Christmas shows to see in NYC
This magical 1954 production, set to Tchaikovsky's incredible score, includes the full New York City Ballet company and two casts of School of American Ballet students, as well as an onstage blizzard and a Christmas tree that grows from 12 to 40 feet. In the end, however, Balanchine's choreography is what holds it all together. It's enchanting.
You’ll get a kick out of this holiday stalwart, which still features Santa, wooden soldiers and the leggy, dazzlingly precise Rockettes. In recent years, new music, more eye-catching costumes and advanced technology have been introduced to bring audience members closer to the performance.
Austin McCormick and his risqué neo-Baroque dance-theater group Company XIV present a lavish erotic reimagining of the classic holiday tale, complete with circus performers, operatic singers and partial nudity. The word nutcracker has customarily conjured innocent wonder; now be ready to add glitter pasties, stripper poles and comically large stuffed penises to the toys in wonderland. Definitely leave the kids at home.
An angel helps a suicidal man see how important he is to the world in Anthony E. Palermo's radio-play–style adaptation of Frank Capra's cherished holiday movie. Charlotte Moore directs.
In late 1867, Charles Dickens trekked across the Atlantic to spend a month performing his Christmas classic here in NYC. The Merchant’s House Museum is reenacting this one-hour performance by candlelight in a 19th-century home. (Bonus: Come early for mulled wine and snacks!).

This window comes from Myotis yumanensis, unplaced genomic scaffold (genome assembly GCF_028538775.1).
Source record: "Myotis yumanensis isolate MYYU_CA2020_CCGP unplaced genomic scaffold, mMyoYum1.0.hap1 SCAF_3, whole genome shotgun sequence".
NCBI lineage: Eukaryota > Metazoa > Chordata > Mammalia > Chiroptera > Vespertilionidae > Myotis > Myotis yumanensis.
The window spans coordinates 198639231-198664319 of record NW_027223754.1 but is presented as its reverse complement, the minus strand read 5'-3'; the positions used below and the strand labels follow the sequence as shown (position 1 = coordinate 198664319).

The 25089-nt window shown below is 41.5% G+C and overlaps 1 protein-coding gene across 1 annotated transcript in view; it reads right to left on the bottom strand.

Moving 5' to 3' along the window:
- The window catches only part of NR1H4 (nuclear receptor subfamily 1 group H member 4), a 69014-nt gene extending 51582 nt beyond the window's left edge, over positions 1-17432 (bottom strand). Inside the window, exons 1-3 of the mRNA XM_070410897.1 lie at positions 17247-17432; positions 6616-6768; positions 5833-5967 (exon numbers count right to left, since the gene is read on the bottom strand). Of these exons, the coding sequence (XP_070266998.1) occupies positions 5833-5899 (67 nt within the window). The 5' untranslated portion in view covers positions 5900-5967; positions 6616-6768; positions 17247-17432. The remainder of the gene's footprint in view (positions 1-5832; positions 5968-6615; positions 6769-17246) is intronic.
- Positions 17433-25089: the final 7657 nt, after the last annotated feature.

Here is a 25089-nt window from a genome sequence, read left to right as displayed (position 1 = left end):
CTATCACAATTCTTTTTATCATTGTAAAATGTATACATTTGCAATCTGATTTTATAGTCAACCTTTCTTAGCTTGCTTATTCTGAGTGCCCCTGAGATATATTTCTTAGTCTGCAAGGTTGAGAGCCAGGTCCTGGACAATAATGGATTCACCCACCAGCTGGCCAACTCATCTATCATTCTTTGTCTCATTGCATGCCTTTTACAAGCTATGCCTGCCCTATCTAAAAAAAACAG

The company offers its annual performance of The Yorkville Nutcracker, set in 1895 New York. This year once again features guests Abi Stafford and Stephen Hanna—both of whom have been New York City Ballet principals—as the Sugar Plum Fairy and her cavalier; Maximilien Baud and Therese Wendler perform the Snow Pas de Deux.
The entertaining 2010 Broadway musical adaptation of the Will Ferrell film comedy returns for a holiday run. No one can match Ferrell in the role of Santa’s least helpful helper, but the show follows the same hilarious tale of a human boy raised as an elf at the North Pole. His confused identity leads him to a wintry New York City, where he sings and dances his way through Central Park and Rockefeller Center in search of his family. In the show's latest New York encore run, George Wendt (Cheers) plays Santa.
NYTB presents a family-friendly, hour-long Art Nouveau version of the holiday ballet, complete with clockwork elves and an owl that flies over the audience.The set design is by Gillian Bradshaw-Smith and the costumes by Sylvia Taalsohn Nolan.
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